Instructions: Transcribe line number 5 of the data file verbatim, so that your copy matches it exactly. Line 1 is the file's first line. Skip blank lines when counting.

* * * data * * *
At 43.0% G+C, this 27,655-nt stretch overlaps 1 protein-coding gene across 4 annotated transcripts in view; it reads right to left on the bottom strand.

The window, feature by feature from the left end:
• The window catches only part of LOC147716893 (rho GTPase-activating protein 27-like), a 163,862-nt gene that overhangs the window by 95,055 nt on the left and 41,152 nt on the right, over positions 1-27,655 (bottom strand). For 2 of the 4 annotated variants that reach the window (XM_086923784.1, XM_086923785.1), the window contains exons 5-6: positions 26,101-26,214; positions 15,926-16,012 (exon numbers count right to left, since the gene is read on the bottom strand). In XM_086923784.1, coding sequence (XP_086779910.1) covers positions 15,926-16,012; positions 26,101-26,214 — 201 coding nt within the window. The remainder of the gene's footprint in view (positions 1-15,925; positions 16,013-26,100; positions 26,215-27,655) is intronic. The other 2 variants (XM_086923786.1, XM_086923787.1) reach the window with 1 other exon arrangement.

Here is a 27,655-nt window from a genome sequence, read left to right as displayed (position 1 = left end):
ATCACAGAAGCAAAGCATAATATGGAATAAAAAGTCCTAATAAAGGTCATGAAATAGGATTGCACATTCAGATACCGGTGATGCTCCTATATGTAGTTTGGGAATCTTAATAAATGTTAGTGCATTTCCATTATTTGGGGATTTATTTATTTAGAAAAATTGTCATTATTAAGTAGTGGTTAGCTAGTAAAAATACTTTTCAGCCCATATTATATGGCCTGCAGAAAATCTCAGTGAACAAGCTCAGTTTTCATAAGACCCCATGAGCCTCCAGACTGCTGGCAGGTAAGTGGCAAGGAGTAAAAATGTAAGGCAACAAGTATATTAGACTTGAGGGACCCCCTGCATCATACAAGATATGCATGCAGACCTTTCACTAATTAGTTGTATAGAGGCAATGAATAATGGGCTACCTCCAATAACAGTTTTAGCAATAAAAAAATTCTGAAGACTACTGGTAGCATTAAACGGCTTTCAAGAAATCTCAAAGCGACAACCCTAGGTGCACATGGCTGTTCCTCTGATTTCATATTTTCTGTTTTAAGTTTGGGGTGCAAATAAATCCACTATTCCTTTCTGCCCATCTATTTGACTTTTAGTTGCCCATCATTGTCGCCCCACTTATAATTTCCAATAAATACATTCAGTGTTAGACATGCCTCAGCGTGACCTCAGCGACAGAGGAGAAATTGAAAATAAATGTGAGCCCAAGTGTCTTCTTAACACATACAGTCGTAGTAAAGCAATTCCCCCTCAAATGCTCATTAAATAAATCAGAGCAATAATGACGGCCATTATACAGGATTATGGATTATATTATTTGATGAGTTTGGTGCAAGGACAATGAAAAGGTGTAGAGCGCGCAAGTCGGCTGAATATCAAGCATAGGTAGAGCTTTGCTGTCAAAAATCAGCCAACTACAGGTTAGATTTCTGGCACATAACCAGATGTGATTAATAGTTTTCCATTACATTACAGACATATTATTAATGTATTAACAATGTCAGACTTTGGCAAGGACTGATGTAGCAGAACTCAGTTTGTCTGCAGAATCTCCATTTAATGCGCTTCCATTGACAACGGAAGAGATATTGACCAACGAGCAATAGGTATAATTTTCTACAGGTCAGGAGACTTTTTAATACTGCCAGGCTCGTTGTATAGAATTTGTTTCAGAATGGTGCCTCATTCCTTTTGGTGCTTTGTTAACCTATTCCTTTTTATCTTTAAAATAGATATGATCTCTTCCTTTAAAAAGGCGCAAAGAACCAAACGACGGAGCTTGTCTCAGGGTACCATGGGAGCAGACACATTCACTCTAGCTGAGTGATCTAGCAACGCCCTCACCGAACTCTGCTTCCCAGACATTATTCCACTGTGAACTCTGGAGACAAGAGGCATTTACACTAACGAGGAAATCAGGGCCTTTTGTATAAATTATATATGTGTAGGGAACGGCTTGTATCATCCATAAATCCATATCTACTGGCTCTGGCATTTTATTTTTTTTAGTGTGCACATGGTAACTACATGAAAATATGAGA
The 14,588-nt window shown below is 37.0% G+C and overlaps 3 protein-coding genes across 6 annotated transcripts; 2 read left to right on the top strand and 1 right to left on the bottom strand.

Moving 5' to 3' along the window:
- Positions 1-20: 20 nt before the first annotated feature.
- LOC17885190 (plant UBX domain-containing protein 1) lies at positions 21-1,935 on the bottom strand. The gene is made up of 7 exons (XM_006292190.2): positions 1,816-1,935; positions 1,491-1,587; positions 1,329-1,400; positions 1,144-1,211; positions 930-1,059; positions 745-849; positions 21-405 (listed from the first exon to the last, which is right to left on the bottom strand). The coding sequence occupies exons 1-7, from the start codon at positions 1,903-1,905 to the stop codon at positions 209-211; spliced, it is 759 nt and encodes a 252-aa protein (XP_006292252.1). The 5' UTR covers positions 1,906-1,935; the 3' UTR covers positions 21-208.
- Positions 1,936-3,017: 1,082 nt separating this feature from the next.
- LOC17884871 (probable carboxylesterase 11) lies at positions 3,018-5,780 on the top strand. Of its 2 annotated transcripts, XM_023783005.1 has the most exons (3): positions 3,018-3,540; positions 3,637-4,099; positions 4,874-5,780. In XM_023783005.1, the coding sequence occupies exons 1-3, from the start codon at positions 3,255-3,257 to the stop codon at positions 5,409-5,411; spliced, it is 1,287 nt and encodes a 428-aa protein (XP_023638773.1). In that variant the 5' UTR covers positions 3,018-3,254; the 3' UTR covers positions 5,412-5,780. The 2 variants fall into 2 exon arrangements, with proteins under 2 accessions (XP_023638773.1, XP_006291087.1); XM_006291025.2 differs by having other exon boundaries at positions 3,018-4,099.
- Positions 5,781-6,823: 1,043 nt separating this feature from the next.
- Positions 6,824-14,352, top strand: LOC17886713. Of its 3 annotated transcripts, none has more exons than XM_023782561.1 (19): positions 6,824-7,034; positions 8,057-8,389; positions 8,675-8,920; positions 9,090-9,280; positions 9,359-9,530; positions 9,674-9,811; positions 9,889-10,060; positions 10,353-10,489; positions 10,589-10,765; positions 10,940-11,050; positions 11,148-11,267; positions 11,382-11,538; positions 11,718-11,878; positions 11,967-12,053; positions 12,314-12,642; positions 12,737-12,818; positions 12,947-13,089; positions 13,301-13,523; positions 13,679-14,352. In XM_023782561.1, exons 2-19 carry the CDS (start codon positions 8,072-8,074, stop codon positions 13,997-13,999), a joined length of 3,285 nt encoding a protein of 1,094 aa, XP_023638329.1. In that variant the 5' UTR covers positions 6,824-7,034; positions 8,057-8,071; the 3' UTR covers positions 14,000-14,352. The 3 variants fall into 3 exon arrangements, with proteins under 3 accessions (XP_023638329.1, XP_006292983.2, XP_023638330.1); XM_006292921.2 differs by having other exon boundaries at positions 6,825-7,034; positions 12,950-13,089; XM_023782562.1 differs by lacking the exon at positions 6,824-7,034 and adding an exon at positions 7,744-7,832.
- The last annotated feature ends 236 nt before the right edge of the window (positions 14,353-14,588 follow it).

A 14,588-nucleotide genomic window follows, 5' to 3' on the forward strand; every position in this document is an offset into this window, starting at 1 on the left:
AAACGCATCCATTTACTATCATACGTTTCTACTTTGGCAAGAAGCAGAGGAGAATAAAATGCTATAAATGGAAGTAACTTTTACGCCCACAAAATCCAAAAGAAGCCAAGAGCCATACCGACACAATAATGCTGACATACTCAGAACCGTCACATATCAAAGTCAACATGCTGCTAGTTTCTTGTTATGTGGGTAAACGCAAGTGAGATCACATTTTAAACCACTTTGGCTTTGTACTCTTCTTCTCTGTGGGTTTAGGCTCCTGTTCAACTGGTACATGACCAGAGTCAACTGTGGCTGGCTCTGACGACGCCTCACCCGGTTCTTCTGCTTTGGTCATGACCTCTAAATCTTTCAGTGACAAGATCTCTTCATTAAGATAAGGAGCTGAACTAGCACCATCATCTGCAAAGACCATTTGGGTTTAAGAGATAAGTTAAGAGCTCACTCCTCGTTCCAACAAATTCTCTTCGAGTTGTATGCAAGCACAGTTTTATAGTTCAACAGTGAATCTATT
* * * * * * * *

ATCACAGAAGCAAAGCATAATATGGAATAAAAAGTCCTAATAAAGGTCATGAAATAGGATTGCACATTCAGATACCGGTGATGCTCCTATATGTAGTTTGGGAATCTTAATAAATGTTAGTGCATTTCCATTATTTGGGGATTTATTTATTTAGAAAAATTGTCATTATTAAGTAGTGGTTAGCTAGTAAAAATACTTTTCAGCCCATATTATATGGCCTGCAGAAAATCTCAGTGAACAAGCTCAGTTTTCATAAGACCCCATGAGCCTCCAGACTGCTGGCAGGTAAGTGGCAAGGAGTAAAAATGTAAGGCAACAAGTATATTAGACTTGAGGGACCCCCTGCATCATACAAGATATGCATGCAGACCTTTCACTAATTAGTTGTATAGAGGCAATGAATAATGGGCTACCTCCAATAACAGTTTTAGCAATAAAAAAATTCTGAAGACTACTGGTAGCATTAAACGGCTTTCAAGAAATCTCAAAGCGACAACCCTAGGTGCACATGGCTGTTCCTCTGATTTCATATTTTCTGTTTTAAGTTTGGGGTGCAAATAAATCCACTATTCCTTTCTGCCCATCTATTTGACTTTTAGTTGCCCATCATTGTCGCCCCACTTATAATTTCCAATAAATACATTCAGTGTTAGACATGCCTCAGCGTGACCTCAGCGACAGAGGAGAAATTGAAAATAAATGTGAGCCCAAGTGTCTTCTTAACACATACAGTCGTAGTAAAGCAATTCCCCCTCAAATGCTCATTAAATAAATCAGAGCAATAATGACGGCCATTATACAGGATTATGGATTATATTATTTGATGAGTTTGGTGCAAGGACAATGAAAAGGTGTAGAGCGCGCAAGTCGGCTGAATATCAAGCATAGGTAGAGCTTTGCTGTCAAAAATCAGCCAACTACAGGTTAGATTTCTGGCACATAACCAGATGTGATTAATAGTTTTCCATTACATTACAGACATATTATTAATGTATTAACAATGTCAGACTTTGGCAAGGACTGATGTAGCAGAACTCAGTTTGTCTGCAGAATCTCCATTTAATGCGCTTCCATTGACAACGGAAGAGATATTGACCAACGAGCAATAGGTATAATTTTCTACAGGTCAGGAGACTTTTTAATACTGCCAGGCTCGTTGTATAGAATTTGTTTCAGAATGGTGCCTCATTCCTTTTGGTGCTTTGTTAACCTATTCCTTTTTATCTTTAAAATAGATATGATCTCTTCCTTTAAAAAGGCGCAAAGAACCAAACGACGGAGCTTGTCTCAGGGTACCATGGGAGCAGACACATTCACTCTAGCTGAGTGATCTAGCAACGCCCTCACCGAACTCTGCTTCCCAGACATTATTCCACTGTGAACTCTGGAGACAAGAGGCATTTACACTAACGAGGAAATCAGGGCCTTTTGTATAAATTATATATGTGTAGGGAACGGCTTGTATCATCCATAAATCCATATCTACTGGCTCTGGCATTTTATTTTTTTTAGTGTGCACATGGTAACTACATGAAAATATGAGA